product_thumbnailI have just self-published a chapbook of poetry containing all of the poems I have written for Dominion Christian Schools’ seniors over the last nineteen years.  Because I’m not so keen on the whole self-publishing thing, I’ve also thrown some in that have been published by real literary journals so you don’t feel ripped off.  It’s just $7.00 and all money made goes to the school’s Fine Arts Department.  It’s worth it for that reason alone.

Lot’s Wife

I am the pillar of salt,

The remains of one who turned too soon to mourn.

I was not proud of my emigration.

Forced to exile by my husband,

I had no pride there.

 

But I was not entranced by the lights of the city behind me,

But by the people

Who did not come with me—the people

Whose guilt I bear.

 

At least I have the hope that in my death

I will season the air before the destruction.

1987

“I am old,” she said.

“Far too old for you.

Maybe not mother old,

but definitely babysitter material.”

That was seven minutes before

Eighteenth Century British Poetry and Prose—

with Dr. Raymond—started.

I don’t remember what I had said,

or what she said after that,

but I do remember my smile

and the heat of a Georgia sun.

131

Today my heart is not lifted up.

Sometimes I lift my eyes unto the hills.

Today my eyes count the grains of sand.

Sometimes I sing until my throat is sore.

Today I am silent.

I am calm and quiet

like a little boy

reaching up to his mother’s hand

like a little boy

silent and waiting

with a mother

who has nothing to say

but stares ahead.

Search No. 532

If there is meaning

beyond these words;

if peace is the slab on which

Babel is built;

if there is a clear gravel path behind

the gates of suffering,

manicured land between the weeds;

then take me there

to the place of meaning

where logos supersedes

jot and tittle,

and a swing rocks back and forth

with the breeze.

Senior Poem 2015: Love

Looking back over all of the advice passed on to me—

that I wore like unwanted ill-fitting hand-me-downs—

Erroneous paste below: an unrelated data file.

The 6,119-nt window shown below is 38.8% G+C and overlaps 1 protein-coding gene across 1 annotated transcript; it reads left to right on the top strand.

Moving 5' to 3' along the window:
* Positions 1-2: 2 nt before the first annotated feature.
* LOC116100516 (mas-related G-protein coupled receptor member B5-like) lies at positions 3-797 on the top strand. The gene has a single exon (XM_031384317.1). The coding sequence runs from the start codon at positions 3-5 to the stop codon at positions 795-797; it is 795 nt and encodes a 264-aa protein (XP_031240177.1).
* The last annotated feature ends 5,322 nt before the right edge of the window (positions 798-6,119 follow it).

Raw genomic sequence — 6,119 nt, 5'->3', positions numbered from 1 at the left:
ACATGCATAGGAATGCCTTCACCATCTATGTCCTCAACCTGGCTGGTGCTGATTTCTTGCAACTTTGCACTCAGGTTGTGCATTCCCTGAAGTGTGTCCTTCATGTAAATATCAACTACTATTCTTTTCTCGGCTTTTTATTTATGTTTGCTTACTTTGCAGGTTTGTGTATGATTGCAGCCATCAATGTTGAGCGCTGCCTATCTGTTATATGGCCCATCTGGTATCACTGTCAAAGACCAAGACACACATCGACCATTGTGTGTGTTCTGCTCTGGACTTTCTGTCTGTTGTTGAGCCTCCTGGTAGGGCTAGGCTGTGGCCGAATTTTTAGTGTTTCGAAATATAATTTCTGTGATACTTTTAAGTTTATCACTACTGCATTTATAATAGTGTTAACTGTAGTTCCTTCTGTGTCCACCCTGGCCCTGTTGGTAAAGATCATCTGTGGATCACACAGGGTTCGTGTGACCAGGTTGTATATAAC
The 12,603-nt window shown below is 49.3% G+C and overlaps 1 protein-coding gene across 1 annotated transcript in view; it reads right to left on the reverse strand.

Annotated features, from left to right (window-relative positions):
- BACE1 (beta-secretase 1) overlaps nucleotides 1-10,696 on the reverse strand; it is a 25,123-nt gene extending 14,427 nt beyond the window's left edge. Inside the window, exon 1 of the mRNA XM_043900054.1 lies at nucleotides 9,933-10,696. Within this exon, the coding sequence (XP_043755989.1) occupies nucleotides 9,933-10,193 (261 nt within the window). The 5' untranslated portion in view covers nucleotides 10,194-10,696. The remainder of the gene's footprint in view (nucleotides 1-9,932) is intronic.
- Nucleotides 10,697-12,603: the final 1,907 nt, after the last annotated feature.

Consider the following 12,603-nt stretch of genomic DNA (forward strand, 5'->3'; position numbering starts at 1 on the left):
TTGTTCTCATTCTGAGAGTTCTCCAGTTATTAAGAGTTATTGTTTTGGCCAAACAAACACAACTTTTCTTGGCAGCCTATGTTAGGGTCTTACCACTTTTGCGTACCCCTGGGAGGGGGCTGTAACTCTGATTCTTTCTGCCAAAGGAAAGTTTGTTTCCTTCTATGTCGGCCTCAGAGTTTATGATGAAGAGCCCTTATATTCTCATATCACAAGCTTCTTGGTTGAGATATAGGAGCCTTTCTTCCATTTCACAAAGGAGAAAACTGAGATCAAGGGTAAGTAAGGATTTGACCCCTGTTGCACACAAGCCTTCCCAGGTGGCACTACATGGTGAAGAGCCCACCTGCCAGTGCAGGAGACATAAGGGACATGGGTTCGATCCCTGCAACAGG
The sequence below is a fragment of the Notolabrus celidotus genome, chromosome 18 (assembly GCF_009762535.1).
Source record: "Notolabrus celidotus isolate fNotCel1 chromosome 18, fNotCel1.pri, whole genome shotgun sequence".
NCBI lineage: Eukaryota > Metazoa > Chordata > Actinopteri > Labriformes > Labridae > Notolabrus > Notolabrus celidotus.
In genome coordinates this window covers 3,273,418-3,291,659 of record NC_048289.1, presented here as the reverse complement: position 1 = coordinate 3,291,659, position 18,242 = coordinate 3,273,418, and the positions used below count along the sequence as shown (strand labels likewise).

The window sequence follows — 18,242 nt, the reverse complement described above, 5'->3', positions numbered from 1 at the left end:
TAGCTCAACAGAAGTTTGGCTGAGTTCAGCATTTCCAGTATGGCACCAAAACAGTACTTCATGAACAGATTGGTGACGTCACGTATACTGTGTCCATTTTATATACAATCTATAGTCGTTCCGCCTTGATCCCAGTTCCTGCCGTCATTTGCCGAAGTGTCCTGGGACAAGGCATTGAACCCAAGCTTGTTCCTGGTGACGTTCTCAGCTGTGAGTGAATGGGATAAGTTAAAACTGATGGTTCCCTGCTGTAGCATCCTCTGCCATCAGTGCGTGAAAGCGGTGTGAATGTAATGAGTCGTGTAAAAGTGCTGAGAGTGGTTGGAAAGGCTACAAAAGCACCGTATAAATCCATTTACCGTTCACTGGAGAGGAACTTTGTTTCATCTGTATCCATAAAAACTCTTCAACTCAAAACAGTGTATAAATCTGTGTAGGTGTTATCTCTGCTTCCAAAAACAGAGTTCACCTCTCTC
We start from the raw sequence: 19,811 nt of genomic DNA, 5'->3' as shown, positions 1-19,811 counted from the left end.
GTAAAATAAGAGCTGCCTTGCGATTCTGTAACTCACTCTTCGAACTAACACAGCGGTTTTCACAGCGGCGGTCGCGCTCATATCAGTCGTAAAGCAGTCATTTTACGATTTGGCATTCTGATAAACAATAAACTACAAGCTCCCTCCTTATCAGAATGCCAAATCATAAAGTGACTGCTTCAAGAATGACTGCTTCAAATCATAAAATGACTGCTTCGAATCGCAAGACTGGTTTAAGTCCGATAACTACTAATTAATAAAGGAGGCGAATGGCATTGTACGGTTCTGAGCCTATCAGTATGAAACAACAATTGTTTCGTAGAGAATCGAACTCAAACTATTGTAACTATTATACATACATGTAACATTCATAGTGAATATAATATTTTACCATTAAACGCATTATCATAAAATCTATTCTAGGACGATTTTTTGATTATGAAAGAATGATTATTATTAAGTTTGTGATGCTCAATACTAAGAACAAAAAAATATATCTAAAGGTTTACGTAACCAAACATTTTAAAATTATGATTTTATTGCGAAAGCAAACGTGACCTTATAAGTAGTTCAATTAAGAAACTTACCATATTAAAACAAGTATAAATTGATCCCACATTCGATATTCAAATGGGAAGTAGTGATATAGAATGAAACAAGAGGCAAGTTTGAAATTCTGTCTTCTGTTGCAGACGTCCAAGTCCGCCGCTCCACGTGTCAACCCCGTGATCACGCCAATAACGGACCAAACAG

the only one tailored just for me  was “Love.”

As she held my hand,

each wrinkle mapping the battlefield on which she fought,

her brown eyes a mixture red clay and sand,

she said it hoarsely,

a paper thin word dog-eared between my mind and soul.

“Love.”

One word.

Love when you are the last in line

and the cashier is new.

Love like a ray of light

In a prison room.

Love with the pain of a mother in labor,

anxious to hold joy.

Love like the innocence of a child

who still believes.

Love like a curmudgeon

whose every grumble shows his heart is tender.

Love like a teenager’s curfew.

Love like a passenger,

not a driver.

Love like profanity

sanded out of a bathroom stall.

Love the hand that pays your bills

and the one that hurts your child.

Love when the award is given, not to you, but to

the owner of the foot prints on your back.

Love as if there is only one person left to love.

Love with a love that is pounded like gold,

thin so that it covers the gap between two people through time and space.

Love as if each act were a nugget of gold

Presented to a homeless wanderer.

Love like a mother whose dying

word was “Love.”

Love, knowing that hope looks ahead,

Faith looks within,

And Love looks without.

Knowing that love is more beautiful than the songs of angels.

Knowing that God is love.

Wisdom shouts in the streets and calls young men to her,

But Love reaches in quietly and pours from within,

so love

as if it is the foyer of Heaven

as if it is an action

as if it is.

Present Tense

When they are old,

you hold their hands—the shaking leather glove hands

of wisdom—

and you hear the things you spent a childhood knowing,

the things too obvious to say.

The things you want your children to hold,

but can’t tell them now

because kids can’t reach them.

Yet.

When they are old,

the common place is precious,

and the thunder

fades to a pale tinkling of glass.

The eyes are small Bethesda pools

of hope.

When they are old,

they home school you

on lessons like

“the shortest distance between two points”

is the heart,

and “love is an action verb”

that also links.

That “time is relative,”

but we give it least to relatives.

When they are old,

you understand yesterday

more than today.

But there are no words that fit

but “show grace to me.”

Because when they are old,

you realize that we never

learn.  None of us.

Ever.

But now you are young

with embers of dreams

that can be fanned

or extinguished.

Now you look both

ways before crossing from one stage

of life to another.

Now you wonder who you are behind the

awkward smile of the selfie.

But when they are old,

you find yourself poised between parent earth and child sky,

and you hear them say,

“Take what you can from

Me as fertile soil.

Toughen to be hard,

but not so much to not be tender.”